One of the first things I get asked when I tell people that I work on bee cognition (apart from ‘do you get stung a lot?’) is ‘bees have cognition?’. I usually assume that this question shouldn’t be taken literally otherwise it would mean that whoever was asking me this thought that there was a possibility that bees didn’t have cognition and I had just been making a terrible mistake for the past two years. Instead I guess this question actually means ‘please tell me more about the kind of cognitive abilities bees have, as I am very much surprised to hear that bees can do more than just mindlessly sting people’. So, here it is: a summary of some of the more remarkable things that bees can do with their little brains. In the first part of two articles on this topic, I introduce the history and basics of bee learning. In the second article, I go on to discuss the more advanced cognitive abilities of bees.

The study of bee cognition isn’t a new thing. Back in the early 1900s the Austrian scientist Karl von Frisch won the Nobel Prize for his work with honeybees (Apis mellifera). He is perhaps most famous for his research on their remarkable ability to communicate through the waggle dance but he also showed for the first time that honeybees have colour vision and learn the colours of the flowers they visit. Appreciating how he did this is perhaps the first step to understanding everything we know about bee cognition today.

Most research on bee cognition is with honeybees and bumblebees

Before delving into the cognitive abilities of bees it’s important to think about what kinds of abilities a bee might need, given the environment she lives in (all foraging worker bees are female). Bees are generalists, meaning that they don’t have to just visit one particular flower type for food (nectar and pollen), but can instead visit hundreds of different types. However, not all flowers are the same. They can vary in how good their nectar and pollen is, whether they have both of these food types or only one, and some flowers actually offer no food to bees at all (such as orchids that ‘trick’ bees into pollinating them). Bees make thousands of trips to flowers a day, as they aren’t just finding food for themselves but also for their colony. A foraging bee will visit a handful of flowers, drinking nectar and packing pollen on to her legs. She then returns to her colony, regurgitates the nectar (which becomes honey) and takes off her pollen loads. The honey and pollen is then fed to bee larvae (baby bees) by other worker bees. Therefore, if a bee wants to make sure that she’s getting the best food out there for her colony then she needs to rapidly learn which flowers have the best ‘rewards’ (nectar and pollen) available.

Honeybees and bumblebees can visit any of a number of flowers and so have to rapidly learn which flowers offer the best food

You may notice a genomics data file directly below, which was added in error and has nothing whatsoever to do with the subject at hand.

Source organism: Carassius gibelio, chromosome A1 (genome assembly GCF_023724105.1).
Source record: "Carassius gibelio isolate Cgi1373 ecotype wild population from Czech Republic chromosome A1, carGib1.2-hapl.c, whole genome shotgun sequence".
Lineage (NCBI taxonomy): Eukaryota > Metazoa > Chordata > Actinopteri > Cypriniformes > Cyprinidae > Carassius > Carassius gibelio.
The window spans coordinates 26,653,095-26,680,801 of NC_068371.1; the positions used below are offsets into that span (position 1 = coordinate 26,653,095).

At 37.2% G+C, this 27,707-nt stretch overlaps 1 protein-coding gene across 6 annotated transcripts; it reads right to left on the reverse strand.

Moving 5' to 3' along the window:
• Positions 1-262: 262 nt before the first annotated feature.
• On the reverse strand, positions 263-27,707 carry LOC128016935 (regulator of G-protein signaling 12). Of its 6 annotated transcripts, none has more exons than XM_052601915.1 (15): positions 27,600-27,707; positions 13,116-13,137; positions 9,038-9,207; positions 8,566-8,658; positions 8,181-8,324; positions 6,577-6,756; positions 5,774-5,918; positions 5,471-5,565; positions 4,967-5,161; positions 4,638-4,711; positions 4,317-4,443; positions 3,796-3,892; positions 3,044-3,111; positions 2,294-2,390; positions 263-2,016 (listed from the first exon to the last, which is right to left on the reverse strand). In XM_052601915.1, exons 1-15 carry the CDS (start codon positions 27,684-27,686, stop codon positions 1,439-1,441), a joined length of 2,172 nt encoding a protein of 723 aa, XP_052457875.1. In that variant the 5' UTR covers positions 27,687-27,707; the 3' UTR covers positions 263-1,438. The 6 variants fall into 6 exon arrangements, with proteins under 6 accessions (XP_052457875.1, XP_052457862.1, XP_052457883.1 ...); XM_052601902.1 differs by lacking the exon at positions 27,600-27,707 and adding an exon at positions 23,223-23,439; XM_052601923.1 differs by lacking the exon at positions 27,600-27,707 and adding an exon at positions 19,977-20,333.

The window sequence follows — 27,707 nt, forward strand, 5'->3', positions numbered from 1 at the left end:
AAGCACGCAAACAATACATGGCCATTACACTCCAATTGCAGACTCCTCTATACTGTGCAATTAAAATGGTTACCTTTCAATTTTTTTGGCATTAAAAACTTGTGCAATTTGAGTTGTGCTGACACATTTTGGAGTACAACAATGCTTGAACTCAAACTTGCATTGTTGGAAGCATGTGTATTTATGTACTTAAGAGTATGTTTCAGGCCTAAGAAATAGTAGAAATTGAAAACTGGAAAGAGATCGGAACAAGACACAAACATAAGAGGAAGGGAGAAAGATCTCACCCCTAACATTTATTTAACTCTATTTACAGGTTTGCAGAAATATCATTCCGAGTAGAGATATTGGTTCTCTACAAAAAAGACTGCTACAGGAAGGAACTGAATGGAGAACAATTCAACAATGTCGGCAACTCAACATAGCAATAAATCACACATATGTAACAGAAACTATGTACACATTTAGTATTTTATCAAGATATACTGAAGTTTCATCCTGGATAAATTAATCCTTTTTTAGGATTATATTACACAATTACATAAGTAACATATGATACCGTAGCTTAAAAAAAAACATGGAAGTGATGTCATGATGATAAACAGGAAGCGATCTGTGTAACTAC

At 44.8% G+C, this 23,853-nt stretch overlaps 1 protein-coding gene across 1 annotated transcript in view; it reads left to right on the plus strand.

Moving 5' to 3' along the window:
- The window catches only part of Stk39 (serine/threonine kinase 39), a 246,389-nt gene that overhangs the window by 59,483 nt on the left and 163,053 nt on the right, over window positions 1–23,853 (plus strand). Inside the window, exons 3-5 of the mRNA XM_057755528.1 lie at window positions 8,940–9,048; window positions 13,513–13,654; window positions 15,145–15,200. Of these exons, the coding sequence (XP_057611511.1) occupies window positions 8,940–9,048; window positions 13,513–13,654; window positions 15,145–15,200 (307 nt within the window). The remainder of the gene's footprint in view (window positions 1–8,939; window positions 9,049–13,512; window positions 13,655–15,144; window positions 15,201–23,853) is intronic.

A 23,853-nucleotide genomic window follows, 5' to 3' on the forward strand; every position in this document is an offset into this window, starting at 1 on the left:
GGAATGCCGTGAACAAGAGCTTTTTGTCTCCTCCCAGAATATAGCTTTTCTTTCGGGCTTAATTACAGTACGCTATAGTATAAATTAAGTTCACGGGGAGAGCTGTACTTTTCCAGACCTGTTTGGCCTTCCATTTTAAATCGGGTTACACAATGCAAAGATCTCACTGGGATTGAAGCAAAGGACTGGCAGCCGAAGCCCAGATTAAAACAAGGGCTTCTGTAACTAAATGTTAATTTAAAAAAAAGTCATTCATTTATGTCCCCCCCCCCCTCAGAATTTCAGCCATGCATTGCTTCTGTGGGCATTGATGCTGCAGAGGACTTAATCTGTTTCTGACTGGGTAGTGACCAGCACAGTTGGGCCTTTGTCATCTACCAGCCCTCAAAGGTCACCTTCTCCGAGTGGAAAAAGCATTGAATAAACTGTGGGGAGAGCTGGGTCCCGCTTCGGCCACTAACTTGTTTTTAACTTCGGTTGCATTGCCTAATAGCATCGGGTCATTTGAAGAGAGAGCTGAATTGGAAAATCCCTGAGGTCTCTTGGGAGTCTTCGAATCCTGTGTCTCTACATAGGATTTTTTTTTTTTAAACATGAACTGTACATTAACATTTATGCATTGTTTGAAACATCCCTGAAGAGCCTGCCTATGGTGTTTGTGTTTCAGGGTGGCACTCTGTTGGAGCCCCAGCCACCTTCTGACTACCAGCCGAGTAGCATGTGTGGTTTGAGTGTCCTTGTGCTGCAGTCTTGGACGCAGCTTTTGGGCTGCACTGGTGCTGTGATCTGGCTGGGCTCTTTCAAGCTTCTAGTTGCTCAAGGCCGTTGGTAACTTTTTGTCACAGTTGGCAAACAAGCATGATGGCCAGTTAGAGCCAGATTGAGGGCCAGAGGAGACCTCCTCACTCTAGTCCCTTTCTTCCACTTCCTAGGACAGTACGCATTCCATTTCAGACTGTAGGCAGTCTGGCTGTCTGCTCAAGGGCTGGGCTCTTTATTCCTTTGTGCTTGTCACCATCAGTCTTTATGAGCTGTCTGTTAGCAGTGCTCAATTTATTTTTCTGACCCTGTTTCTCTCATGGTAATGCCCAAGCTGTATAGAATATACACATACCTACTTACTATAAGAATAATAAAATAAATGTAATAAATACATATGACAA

How does a bee learn this? Well, the simplest form of learning she uses is associative learning. Just as Pavlov’s dogs learned that a bell sound predicted food, thus making them salivate, so a bee learns that a particular flower offers, say, really good nectar. This can happen when she visits a single type of flower, for example if she lands on a lavender flower and finds some really good nectar, she will be then more likely to seek out another lavender flower in the future. Bees can also learn which flowers are the best in comparison to other flowers. For example a bee might land on one flower, collect some nectar and then leave and land on a flower of a different species and discover better nectar there. She would then not only learn to visit the second species of flower, but also learn to avoid the first species in preference to finding the second.

von Frisch's bees went to the blue colour rather than grey, showing they could perceive hue

In the first experiment of its kind, von Frisch showed that bees can learn flowers based on their colour. To do this, he trained bees to collect ‘nectar’ (sugar water) off of coloured cards, for example the colour blue. He then placed the blue card amongst a number of other cards, all grey, but varying in how bright they were (from dark grey to light grey in colour). He then waited to see which card bees would try to land on. If bees can only see in black and white, then they would get confused and land on shades of grey that were similar in brightness to the colour blue they had learned to visit. However, bees didn’t do this: they visited the blue card and ignored all the grey ones, showing that they could perceive the hue (what we non-specialists often call the ‘colour’) of the card. Von Frisch then went on to show that bees also learn the scent of a flower when they visit it. Since then other scientists have shown that bees can also learn to re-visit flowers based on shape, size, pattern, temperature and even their electric field.

The work that von Frisch did formed the basis of research on bee learning today. What’s more, his techniques are still used to this day: pairing artificial flowers in the form of coloured or scented cards with a sugar water reward. In my next post I’m going to introduce some of the more amazing things we’ve discovered bees can do in the century since von Frisch.

References

von Frisch, K. 1956. Bees; their vision, chemical senses, and language. Ithaca, N.Y., Cornell University Press

von Frisch, K. 1967. The Dance Language and Orientation of Bees. Cambridge, Massachusetts: Harvard University Press.

Photo Credits

Honeybee on flower: Cory Barnes

Meadow: Caroline

“Von Frisch color vision experimental setup” – isanhu